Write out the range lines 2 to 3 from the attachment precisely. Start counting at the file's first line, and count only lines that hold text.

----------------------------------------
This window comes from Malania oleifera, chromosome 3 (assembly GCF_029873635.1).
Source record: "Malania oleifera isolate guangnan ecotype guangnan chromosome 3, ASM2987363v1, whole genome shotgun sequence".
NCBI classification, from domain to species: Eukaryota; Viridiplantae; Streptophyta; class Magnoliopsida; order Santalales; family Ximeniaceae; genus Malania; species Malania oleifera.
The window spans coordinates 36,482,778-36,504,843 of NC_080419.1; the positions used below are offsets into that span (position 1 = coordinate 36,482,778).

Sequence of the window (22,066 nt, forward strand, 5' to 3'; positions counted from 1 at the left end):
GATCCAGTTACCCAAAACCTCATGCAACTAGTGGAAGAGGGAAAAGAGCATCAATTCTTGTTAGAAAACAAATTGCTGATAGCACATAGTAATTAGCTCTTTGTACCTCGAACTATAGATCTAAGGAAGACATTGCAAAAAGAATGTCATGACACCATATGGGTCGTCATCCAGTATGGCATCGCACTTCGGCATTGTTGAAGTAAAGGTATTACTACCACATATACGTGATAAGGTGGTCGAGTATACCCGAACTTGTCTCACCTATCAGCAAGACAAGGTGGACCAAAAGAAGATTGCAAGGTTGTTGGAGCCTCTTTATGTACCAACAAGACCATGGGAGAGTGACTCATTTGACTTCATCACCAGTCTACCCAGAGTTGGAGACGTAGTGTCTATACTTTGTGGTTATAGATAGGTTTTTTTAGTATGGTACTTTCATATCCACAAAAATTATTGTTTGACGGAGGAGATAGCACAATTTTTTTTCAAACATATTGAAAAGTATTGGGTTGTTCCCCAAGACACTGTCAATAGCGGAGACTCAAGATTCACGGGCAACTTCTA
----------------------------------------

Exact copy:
Source record: "Malania oleifera isolate guangnan ecotype guangnan chromosome 3, ASM2987363v1, whole genome shotgun sequence".
NCBI classification, from domain to species: Eukaryota; Viridiplantae; Streptophyta; class Magnoliopsida; order Santalales; family Ximeniaceae; genus Malania; species Malania oleifera.